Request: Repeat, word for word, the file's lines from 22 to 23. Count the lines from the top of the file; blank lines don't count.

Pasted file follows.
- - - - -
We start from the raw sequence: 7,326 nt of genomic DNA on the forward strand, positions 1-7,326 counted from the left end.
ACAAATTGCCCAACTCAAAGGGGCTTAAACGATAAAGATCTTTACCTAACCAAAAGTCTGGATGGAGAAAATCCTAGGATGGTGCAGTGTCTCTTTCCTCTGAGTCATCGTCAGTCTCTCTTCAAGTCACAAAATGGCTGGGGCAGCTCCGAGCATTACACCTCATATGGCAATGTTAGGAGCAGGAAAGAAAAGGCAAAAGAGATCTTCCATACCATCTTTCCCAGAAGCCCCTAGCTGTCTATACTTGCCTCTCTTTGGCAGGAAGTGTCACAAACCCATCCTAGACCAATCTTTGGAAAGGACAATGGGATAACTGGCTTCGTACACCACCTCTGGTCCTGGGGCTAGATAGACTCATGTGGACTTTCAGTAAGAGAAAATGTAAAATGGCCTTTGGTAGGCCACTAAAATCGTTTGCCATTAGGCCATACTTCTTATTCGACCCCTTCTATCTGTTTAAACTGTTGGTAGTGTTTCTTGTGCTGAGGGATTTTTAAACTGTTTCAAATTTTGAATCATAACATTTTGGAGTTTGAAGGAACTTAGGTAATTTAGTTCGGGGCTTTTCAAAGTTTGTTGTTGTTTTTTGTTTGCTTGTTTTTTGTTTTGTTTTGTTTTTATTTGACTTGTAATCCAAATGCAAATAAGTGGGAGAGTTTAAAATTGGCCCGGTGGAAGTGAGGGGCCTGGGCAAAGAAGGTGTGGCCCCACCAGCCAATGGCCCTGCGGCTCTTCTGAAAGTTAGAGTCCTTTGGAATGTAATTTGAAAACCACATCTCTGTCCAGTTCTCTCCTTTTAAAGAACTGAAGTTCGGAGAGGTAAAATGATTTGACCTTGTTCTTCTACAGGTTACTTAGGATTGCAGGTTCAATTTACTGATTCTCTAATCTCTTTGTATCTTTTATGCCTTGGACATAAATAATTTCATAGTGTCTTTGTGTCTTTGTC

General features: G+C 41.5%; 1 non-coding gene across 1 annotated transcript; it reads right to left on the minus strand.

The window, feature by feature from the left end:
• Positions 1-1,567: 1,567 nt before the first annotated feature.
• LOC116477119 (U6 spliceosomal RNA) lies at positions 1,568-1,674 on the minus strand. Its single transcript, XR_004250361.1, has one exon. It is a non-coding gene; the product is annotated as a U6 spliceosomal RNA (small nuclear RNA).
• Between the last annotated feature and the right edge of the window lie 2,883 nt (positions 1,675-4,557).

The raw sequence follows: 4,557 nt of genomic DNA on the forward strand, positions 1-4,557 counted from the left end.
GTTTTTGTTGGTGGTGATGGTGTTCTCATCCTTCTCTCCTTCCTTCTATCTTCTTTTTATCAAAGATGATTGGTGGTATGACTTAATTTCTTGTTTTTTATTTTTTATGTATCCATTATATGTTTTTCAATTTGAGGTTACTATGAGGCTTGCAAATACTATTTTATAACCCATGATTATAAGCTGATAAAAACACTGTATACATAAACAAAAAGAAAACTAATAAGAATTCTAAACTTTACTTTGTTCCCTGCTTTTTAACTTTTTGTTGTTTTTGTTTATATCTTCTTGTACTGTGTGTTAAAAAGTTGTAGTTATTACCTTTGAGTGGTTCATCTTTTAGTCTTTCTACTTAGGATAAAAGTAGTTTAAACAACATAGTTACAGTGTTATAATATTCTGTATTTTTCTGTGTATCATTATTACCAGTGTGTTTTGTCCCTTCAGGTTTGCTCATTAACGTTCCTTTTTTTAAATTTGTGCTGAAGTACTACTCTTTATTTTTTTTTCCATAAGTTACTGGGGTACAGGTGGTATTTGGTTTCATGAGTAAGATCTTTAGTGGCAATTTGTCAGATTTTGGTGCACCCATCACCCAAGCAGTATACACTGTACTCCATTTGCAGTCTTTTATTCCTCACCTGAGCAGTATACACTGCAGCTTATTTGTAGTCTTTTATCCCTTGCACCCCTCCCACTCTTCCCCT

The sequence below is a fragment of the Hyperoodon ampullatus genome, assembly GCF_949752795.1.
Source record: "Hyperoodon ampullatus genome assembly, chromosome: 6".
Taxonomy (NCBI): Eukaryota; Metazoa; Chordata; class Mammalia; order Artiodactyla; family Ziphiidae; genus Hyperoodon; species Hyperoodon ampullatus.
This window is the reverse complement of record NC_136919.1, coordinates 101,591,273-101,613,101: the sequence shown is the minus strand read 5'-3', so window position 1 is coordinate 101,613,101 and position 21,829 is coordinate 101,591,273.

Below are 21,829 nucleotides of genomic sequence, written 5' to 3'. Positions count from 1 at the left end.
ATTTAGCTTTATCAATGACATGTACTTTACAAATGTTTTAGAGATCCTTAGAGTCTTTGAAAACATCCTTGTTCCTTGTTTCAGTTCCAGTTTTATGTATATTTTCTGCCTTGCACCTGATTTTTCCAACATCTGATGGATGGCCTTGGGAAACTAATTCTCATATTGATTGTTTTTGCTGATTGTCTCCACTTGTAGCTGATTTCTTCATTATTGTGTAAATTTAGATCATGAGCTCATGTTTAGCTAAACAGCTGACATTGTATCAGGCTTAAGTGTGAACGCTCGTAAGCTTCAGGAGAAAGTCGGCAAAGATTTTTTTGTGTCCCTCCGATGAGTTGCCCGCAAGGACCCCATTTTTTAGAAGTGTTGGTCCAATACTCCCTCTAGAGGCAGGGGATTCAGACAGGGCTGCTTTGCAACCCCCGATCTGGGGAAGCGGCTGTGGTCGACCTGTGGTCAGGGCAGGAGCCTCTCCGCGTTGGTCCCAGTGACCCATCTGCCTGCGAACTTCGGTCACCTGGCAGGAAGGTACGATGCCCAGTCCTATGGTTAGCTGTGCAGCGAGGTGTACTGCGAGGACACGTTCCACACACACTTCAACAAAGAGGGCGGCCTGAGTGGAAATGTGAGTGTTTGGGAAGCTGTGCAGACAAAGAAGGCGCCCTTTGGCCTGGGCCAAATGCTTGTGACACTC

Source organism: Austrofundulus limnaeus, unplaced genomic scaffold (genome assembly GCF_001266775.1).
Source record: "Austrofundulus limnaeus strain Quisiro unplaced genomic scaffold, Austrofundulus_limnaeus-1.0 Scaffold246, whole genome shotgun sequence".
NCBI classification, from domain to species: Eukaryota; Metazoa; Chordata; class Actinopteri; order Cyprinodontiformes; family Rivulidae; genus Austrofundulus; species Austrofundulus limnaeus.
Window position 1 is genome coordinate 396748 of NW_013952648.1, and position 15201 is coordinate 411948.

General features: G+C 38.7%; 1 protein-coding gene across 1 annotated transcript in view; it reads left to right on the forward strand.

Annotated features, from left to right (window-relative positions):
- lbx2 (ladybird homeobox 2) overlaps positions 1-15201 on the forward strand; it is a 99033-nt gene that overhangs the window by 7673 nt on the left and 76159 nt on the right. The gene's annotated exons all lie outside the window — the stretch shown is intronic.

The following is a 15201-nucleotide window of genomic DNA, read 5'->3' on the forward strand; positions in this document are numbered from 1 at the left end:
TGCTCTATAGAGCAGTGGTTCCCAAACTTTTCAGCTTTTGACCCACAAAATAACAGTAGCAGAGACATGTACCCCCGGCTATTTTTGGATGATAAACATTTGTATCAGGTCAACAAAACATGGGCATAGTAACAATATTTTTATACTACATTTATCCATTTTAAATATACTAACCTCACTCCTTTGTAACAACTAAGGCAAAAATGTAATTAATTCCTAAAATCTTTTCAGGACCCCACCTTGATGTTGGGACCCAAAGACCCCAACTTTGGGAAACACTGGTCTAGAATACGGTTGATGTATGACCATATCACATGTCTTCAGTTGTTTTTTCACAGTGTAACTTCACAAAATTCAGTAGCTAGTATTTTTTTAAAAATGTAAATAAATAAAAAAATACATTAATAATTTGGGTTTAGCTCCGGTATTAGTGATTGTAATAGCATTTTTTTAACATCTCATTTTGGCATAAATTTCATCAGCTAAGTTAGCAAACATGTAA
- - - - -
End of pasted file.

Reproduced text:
- lbx2 (ladybird homeobox 2) overlaps positions 1-15201 on the forward strand; it is a 99033-nt gene that overhangs the window by 7673 nt on the left and 76159 nt on the right. The gene's annotated exons all lie outside the window — the stretch shown is intronic.

The following is a 15201-nucleotide window of genomic DNA, read 5'->3' on the forward strand; positions in this document are numbered from 1 at the left end: